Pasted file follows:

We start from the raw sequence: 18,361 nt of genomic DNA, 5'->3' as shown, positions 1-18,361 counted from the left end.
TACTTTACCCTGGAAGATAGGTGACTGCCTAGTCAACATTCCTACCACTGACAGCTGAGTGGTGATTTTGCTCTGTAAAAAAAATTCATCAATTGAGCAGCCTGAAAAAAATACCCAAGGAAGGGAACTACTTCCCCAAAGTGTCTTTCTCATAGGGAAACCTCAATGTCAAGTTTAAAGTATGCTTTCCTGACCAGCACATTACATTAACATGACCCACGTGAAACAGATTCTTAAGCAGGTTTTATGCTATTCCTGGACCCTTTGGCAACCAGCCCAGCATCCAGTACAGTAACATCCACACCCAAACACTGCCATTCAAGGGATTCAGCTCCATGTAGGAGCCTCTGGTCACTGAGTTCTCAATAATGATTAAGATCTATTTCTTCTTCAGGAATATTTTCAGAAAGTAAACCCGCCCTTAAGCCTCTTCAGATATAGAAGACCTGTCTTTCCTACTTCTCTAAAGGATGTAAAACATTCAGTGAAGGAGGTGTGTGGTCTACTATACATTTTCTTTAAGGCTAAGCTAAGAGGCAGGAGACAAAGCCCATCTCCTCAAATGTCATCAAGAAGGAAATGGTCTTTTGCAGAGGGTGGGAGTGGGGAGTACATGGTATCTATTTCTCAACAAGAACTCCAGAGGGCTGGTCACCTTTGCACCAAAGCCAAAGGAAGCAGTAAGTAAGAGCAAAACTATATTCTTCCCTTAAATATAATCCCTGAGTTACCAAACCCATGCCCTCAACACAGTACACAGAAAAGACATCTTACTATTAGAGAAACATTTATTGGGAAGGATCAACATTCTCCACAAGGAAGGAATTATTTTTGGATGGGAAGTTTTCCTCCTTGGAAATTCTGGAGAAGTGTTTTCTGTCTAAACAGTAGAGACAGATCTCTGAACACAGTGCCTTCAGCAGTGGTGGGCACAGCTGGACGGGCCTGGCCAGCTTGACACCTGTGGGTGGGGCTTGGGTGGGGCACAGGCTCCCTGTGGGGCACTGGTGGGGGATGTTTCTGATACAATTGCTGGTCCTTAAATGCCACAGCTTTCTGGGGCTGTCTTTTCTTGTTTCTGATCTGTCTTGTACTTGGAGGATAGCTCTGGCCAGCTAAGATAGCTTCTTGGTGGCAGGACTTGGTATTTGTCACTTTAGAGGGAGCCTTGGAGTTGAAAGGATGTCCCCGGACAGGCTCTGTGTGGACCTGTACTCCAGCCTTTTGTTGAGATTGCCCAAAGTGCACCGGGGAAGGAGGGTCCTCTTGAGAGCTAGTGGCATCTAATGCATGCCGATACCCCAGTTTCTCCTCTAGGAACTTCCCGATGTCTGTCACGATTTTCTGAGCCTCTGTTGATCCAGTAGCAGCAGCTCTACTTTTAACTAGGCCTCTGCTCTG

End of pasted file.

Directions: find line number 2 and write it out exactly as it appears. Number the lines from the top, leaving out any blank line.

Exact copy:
TACTTTACCCTGGAAGATAGGTGACTGCCTAGTCAACATTCCTACCACTGACAGCTGAGTGGTGATTTTGCTCTGTAAAAAAAATTCATCAATTGAGCAGCCTGAAAAAAATACCCAAGGAAGGGAACTACTTCCCCAAAGTGTCTTTCTCATAGGGAAACCTCAATGTCAAGTTTAAAGTATGCTTTCCTGACCAGCACATTACATTAACATGACCCACGTGAAACAGATTCTTAAGCAGGTTTTATGCTATTCCTGGACCCTTTGGCAACCAGCCCAGCATCCAGTACAGTAACATCCACACCCAAACACTGCCATTCAAGGGATTCAGCTCCATGTAGGAGCCTCTGGTCACTGAGTTCTCAATAATGATTAAGATCTATTTCTTCTTCAGGAATATTTTCAGAAAGTAAACCCGCCCTTAAGCCTCTTCAGATATAGAAGACCTGTCTTTCCTACTTCTCTAAAGGATGTAAAACATTCAGTGAAGGAGGTGTGTGGTCTACTATACATTTTCTTTAAGGCTAAGCTAAGAGGCAGGAGACAAAGCCCATCTCCTCAAATGTCATCAAGAAGGAAATGGTCTTTTGCAGAGGGTGGGAGTGGGGAGTACATGGTATCTATTTCTCAACAAGAACTCCAGAGGGCTGGTCACCTTTGCACCAAAGCCAAAGGAAGCAGTAAGTAAGAGCAAAACTATATTCTTCCCTTAAATATAATCCCTGAGTTACCAAACCCATGCCCTCAACACAGTACACAGAAAAGACATCTTACTATTAGAGAAACATTTATTGGGAAGGATCAACATTCTCCACAAGGAAGGAATTATTTTTGGATGGGAAGTTTTCCTCCTTGGAAATTCTGGAGAAGTGTTTTCTGTCTAAACAGTAGAGACAGATCTCTGAACACAGTGCCTTCAGCAGTGGTGGGCACAGCTGGACGGGCCTGGCCAGCTTGACACCTGTGGGTGGGGCTTGGGTGGGGCACAGGCTCCCTGTGGGGCACTGGTGGGGGATGTTTCTGATACAATTGCTGGTCCTTAAATGCCACAGCTTTCTGGGGCTGTCTTTTCTTGTTTCTGATCTGTCTTGTACTTGGAGGATAGCTCTGGCCAGCTAAGATAGCTTCTTGGTGGCAGGACTTGGTATTTGTCACTTTAGAGGGAGCCTTGGAGTTGAAAGGATGTCCCCGGACAGGCTCTGTGTGGACCTGTACTCCAGCCTTTTGTTGAGATTGCCCAAAGTGCACCGGGGAAGGAGGGTCCTCTTGAGAGCTAGTGGCATCTAATGCATGCCGATACCCCAGTTTCTCCTCTAGGAACTTCCCGATGTCTGTCACGATTTTCTGAGCCTCTGTTGATCCAGTAGCAGCAGCTCTACTTTTAACTAGGCCTCTGCTCTG